In the last two columns, I posted your opinions about diminishing access to good hunting areas and the growing trend in paying for it. By and large, the consensus was this: You don’t blame anyone who leases or buys their own land to ensure a quality hunting experience; however, the trend in paying for hunting rights does bother you. In the long run, you wonder where this leaves those who do not have free access to good areas and can’t afford the often exorbitant prices demanded for a quality lease or parcel.
Unfortunately, on this last point, I think I can offer a little insight. As you may remember from a previous column, I recently lost the last of my good deer hunting spots. Of my few remaining options, none hold many deer and most are overrun with other hunters, including some irresponsible ones. My season so far has been an unmitigated disaster as a result. Here’s a quick rundown:
On my first hunt, I ran into no fewer than four other hunters and, naturally, no deer.
My second time out, four-wheelers were buzzing around me all morning long. And of course, I didn’t see any deer.
For the third hunt, I wanted to escape the crowd and decided to hunt way back in the Adirondack big woods, where the odds of seeing a buck are only slightly better than the odds of winning the lottery. Needless to say …
On my fourth attempt, my friend Jo and I went to a small farm he thought he had exclusive permission to hunt, until we found three trucks parked along the road beside it. We decided to hunt geese instead.
Then, on my fifth hunt, I found myself in the midst of a massive drive. From my tree stand, through binoculars, I saw a guy take four wild shots at a deer that was running full-tilt through the brush. As far as I could tell, he didn’t even check to see if he had hit it.
Next I decided to try an area where I’d located some pretty good buck sign earlier in the season. I put my up climbing stand before first light. When the sun rose, I discovered that I was sitting over an illegal bait pile. I left.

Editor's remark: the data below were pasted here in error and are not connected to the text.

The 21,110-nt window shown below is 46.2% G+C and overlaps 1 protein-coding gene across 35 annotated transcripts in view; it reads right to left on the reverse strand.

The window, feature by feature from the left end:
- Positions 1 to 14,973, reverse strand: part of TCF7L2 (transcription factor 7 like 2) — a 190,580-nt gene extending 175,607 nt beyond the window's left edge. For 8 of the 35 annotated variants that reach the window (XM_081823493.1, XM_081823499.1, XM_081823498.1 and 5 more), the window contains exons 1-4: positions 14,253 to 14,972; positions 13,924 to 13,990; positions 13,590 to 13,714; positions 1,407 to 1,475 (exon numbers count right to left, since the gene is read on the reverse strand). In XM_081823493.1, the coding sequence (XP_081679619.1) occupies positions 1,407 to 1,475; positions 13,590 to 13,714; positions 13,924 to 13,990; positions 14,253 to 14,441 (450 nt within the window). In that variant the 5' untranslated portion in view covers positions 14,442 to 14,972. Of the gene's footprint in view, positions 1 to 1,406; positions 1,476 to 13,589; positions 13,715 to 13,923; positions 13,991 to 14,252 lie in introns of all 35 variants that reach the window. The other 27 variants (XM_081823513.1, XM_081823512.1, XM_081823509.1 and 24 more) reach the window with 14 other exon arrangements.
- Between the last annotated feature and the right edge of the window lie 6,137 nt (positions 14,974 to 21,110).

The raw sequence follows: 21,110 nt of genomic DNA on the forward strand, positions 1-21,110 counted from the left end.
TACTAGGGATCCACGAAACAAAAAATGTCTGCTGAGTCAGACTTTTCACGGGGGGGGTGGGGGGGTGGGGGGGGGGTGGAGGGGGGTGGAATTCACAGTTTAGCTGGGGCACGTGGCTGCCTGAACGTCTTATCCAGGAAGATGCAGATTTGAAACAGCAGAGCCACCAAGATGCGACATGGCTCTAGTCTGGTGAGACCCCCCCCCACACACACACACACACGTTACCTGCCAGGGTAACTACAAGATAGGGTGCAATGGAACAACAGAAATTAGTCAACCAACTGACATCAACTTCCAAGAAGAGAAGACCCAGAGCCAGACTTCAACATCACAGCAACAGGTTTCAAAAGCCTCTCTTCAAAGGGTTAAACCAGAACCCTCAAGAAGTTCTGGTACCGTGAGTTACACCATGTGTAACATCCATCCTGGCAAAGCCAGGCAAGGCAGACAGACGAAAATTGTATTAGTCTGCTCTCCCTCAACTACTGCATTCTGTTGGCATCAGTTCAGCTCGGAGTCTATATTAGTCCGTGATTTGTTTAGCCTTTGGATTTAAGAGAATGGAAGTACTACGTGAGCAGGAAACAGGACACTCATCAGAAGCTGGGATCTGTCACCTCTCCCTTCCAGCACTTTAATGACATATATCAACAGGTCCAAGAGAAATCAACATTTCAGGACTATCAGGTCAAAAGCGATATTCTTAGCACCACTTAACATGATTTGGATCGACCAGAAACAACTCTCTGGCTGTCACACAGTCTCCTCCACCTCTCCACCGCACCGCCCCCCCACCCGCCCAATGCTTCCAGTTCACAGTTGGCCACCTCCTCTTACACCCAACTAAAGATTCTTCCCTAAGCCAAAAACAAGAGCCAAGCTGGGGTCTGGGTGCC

Finally, on my most recent hunt to one of the few places I have left near home, I was sitting in a stand overlooking a rub line. The cover was so thick that if a buck were to show, I wouldn’t see it until it was right under my stand. With only about 20 minutes left of shooting light, I was, of course, hoping to hear crunch, crunch … grunt, grunt. And sure enough, I heard it, slowly moving right toward me.
With the sounds getting closer and closer, I remember thinking, Finally! I inched the rifle to my shoulder, pointing it not at the noises in the brush, but at the opening under my stand, where I expected the buck to show. Not far to my right, the crunching sounds stopped and there was a long series of grunts. I caught some movement in the brush, and my heart started to pound. Then it sank into the pit of my stomach.
Instead of antlers I saw a bearded face staring up at me. Before I could think of anything to say-for instance, “Why are you walking and grunting through the thickest cover around, in an area that gets hunted heavily, wearing no blaze orange, during the middle of rifle season?”-the guy was crashing through the brush away from me.
In the end, like you, I certainly can’t blame anyone who pays to have a quality hunting experience. After this season, I’m almost ready to consider a lease myself, assuming I could find an affordable one. But I’m not quite ready to go there yet. It’s hard for me to get excited about being part of a trend that potentially (and in some cases actually) undermines our sport’s tremendously democratic tradition.
So between now and next season, I’m going to ring a lot of doorbells … and keep my fingers crossed.